Which Micro Drone Should I Buy

Our Recommendations for Drones in Schools

We often get asked, ‘which drone should I buy for our school?’ Well, here are some comments for micro drones, which weigh less than 100 grams.

The micro drones are great for schools just getting started as they are cheap, and the risk profile is relatively low. We have an eight-year-old son who has been using the micro drones since he was five. So, we know that young students can use the micro drones, but it is just the younger they are, the more space they need to fly as their hand-eye coordination isn’t well advanced. And expect more crashes!

We find that from Year 5 upwards is the ideal age for class activities using drones, given one to two adults per class. Nothing wrong with incorporating them into the younger grades, but we recommend more supervision, which of course is not always feasible.

Parrot Mambo

This is / was our preferred drone, but just before Christmas 2018 they all went on sale and then were discontinued. Stocks are low, but you can still find them around at a few stores.

The Mambo is what we used in our programs for two years and it is a great drone for the following reasons:

  • Price point – currently the base model (if you can get it) is AU$99;
  • It is stable in flight;
  • It has a downward facing camera which is good for doing mapping activities which align nicely to industry applications for the curriculum;
  • It works well with Tynker for block coding, as well as Python and other more advanced scripting languages;
  • Is sturdy and manages the rigours of students and classrooms; and
  • Has an inbuilt lego attachment and other accessories that you can purchased.

Our recommendation is three batteries per drone, a battery charger, a set of spare propellers and propeller guards per drone. And of course with all the drones, remember the safety glasses!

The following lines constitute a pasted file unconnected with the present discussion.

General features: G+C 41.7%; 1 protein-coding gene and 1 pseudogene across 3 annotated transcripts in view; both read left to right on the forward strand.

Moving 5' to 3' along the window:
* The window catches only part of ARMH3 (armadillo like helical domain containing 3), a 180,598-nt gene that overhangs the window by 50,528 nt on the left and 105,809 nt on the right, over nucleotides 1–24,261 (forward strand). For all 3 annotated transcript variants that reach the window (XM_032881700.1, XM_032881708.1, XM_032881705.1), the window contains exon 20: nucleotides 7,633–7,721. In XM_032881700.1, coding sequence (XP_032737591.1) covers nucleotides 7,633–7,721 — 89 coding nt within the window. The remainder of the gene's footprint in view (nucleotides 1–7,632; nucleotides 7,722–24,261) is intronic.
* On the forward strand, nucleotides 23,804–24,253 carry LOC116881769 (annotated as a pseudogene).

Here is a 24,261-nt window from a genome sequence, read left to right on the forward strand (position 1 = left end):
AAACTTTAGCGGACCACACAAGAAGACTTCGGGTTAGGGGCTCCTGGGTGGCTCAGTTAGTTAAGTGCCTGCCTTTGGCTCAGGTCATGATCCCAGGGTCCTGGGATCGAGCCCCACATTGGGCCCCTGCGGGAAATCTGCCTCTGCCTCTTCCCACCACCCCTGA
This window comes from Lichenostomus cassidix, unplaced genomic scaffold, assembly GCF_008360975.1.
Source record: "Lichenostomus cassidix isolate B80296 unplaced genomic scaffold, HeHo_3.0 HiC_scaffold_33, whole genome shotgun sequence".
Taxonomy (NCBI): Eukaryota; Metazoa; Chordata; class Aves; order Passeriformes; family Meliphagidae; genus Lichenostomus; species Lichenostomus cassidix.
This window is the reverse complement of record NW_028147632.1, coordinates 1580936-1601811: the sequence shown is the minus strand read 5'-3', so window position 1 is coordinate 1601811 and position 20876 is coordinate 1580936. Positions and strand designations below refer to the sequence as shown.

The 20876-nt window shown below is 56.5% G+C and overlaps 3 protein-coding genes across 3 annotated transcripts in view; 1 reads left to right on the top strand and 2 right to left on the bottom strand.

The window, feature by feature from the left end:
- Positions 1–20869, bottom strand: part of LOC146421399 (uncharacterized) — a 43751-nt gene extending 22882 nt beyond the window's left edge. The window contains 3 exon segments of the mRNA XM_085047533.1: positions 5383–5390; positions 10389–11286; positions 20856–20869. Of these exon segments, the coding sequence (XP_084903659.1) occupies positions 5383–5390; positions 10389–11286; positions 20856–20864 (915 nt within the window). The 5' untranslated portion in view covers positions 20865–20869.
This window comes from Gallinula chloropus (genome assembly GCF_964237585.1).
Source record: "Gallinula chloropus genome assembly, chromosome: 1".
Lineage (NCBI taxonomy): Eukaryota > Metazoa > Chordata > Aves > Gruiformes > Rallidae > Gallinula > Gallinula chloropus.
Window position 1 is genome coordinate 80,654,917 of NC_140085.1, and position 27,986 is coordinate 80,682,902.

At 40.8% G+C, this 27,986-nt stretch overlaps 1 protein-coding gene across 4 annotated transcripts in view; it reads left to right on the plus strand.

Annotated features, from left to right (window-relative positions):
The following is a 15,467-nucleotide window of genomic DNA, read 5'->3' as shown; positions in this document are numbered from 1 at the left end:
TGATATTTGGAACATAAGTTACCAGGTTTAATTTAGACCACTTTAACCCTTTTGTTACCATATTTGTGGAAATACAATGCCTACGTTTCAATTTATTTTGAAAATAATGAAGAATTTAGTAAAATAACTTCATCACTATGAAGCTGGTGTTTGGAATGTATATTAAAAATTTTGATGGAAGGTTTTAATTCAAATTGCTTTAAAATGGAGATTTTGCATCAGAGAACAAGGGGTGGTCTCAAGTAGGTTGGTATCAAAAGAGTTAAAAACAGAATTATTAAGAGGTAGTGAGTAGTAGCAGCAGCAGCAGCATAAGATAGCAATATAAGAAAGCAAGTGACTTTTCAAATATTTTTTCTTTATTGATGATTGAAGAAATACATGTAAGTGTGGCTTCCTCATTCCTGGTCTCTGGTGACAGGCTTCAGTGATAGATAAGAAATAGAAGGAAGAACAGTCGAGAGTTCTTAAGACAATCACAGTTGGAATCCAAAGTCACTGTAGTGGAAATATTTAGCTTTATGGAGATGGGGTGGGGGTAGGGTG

DJI / Ryze Tello

The Tello came out in 2018 and they released a Tello EDU in late 2018. We have been testing the EDU. Overall it is a great drone to fly and is our preferred drone behind the Mambo. Here are our comments:

  • It is a bit more expensive than the Mambo at $169 for the Tello and $219 for the EDU (you can get a discount through us);
  • The largest difference between the Tello and Tello EDU is that the EDU allows more access to the Software Developers Kit (SDK), which is good for students wanting to do more advanced coding with Python. The rest of the drone is essentially the same;
  • It has a good forward-facing camera that takes photos and video. It doesn’t have a downward facing camera that is accessible yet (we say ‘yet’ as we hope in the future that the downward facing camera will be accessible. Currently it is only used for stabilisation);
  • Both the Tello and Tello EDU can be coded using Scratch or block coding.
  • The battery life is better than the Mambo, with around 11 minutes of flying in normal conditions (advertised at 13 minutes, but this is likely in perfect conditions);
  • As an additional safety feature it has an interesting cage that you can buy to completely cover the propellers;